The road to mountain base is a 6 kilometer long steep road that meanders around the mountain. In the dark, the light of the headlamp of a predecessor illuminates the road 10 meters higher and I feel the desire to be there too. I'm so tired. I want so much. The legs feel heavy from the continuous rise. Silent silhouettes toil up. Mountain base announces itself with a procession of parked cars from the escorts. The changing of clothes is slow. With napkins I rub my upper body warm and I squeeze the tired calf muscles before going up the trail path. The Sangaspas seems unreal as a dream. Red-lighted arrows and flashing lights point the way as markers to hell. The fog completes the dream image. The rain is starting to fall again. At first slowly, but at the descent, getting harder. Bad shoe material, tired legs and fear makes the descent seem to last an hour.

My body begins to fall apart. The pain in my ankle, which I have felt for hours, seems to take on ominous forms after the descent of the pass. I think of how I last year I ran the other ankle into demolition and fear not being able to move in the cold night. The pieces of false flat up I can still run but down is impossible. I walk. I stumble.. I fail. The 2 hour margin becomes 1 hour, half an hour and when I reach Nestani, is only 10 minutes. But the decision has already been made when I declare my failure and put my signature. Betrayed by my body. Deceived by my illusions.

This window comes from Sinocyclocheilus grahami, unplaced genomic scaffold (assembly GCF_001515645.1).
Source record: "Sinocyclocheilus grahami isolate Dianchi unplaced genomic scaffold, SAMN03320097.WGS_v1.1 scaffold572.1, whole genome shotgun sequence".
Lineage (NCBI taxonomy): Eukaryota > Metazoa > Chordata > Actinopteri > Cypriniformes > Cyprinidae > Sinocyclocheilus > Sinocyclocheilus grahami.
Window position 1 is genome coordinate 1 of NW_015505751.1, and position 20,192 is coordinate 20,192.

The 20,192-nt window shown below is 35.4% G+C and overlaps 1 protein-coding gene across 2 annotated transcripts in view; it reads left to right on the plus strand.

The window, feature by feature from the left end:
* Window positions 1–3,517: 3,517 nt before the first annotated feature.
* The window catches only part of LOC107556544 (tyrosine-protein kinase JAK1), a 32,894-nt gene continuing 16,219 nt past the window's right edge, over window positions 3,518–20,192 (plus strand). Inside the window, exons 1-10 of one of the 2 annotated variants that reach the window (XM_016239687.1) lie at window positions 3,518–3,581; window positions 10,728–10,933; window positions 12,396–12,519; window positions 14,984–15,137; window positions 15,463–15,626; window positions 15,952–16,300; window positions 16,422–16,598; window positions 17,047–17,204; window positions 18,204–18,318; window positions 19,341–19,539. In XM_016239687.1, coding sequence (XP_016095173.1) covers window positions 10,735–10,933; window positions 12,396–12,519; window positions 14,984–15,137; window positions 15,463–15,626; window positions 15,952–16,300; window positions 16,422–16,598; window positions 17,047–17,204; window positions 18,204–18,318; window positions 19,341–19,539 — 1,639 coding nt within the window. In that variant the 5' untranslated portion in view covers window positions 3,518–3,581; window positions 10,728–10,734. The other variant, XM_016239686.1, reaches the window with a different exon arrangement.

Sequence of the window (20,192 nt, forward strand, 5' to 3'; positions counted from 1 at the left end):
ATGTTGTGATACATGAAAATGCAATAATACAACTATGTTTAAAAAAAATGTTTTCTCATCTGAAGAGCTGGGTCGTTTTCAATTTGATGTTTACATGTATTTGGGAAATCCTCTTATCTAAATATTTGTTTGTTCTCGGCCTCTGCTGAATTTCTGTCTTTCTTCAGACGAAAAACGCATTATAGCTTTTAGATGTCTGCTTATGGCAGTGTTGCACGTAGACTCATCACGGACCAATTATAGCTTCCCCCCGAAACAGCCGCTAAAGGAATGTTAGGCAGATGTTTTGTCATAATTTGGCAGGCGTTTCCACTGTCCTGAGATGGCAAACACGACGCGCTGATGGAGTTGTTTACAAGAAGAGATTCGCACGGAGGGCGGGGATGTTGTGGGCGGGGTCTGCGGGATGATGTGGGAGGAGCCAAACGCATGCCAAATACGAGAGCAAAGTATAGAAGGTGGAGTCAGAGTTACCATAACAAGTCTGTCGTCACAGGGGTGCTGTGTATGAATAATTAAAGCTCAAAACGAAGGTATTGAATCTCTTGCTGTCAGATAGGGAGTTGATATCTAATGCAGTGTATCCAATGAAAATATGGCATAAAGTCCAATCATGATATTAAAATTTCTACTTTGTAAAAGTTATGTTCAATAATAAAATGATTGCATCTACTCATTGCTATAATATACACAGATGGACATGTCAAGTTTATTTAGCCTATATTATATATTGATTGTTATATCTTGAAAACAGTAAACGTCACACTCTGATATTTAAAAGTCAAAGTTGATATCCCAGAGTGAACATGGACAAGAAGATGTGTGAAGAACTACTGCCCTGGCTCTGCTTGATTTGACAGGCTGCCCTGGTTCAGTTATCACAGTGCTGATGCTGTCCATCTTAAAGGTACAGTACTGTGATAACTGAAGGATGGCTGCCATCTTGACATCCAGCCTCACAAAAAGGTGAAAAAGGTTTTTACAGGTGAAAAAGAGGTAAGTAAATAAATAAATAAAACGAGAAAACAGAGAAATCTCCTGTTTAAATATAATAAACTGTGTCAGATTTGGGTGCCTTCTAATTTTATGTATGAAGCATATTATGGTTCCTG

Epilogue.

In the minibus to Sparta I do not yet realize what I have just done. I tell myself that it was a sensible decision to stop and that health is more important than finishing the Spartathlon. As if that whole Spartathlon had anything to do with common sense, as if I was not willing to die several times today. "If you had one shot to blow, you would let it slip", well I did. The tears will come later.

Endy Kasanardjo

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Described as the world's most grueling race, the Spartathlon runs over rough tracks and muddy paths (often it rains during the race), crosses vineyards and olive groves, climbs steep hillsides and, most challenging of all, takes the runners on the 1,200 meter ascent and descent of Mount Parthenio in the dead of night.
This is the mountain, covered with rocks and bushes, on which it is said Pheidippides met the god Pan.

Spartathlon is the event that brings this deed to attention today by drawing a legend out of the depths of history. The idea for its creation is belongs to John Foden, a British RAF Wing Commander. As a lover of Greece and student of ancient Greek history, Foden stopped his reading of Herodotus' narration regarding Pheidippides, puzzled and wondering if a modern man could cover the distance from Athens to Sparta, i.e. 250 kms, within 36 hours.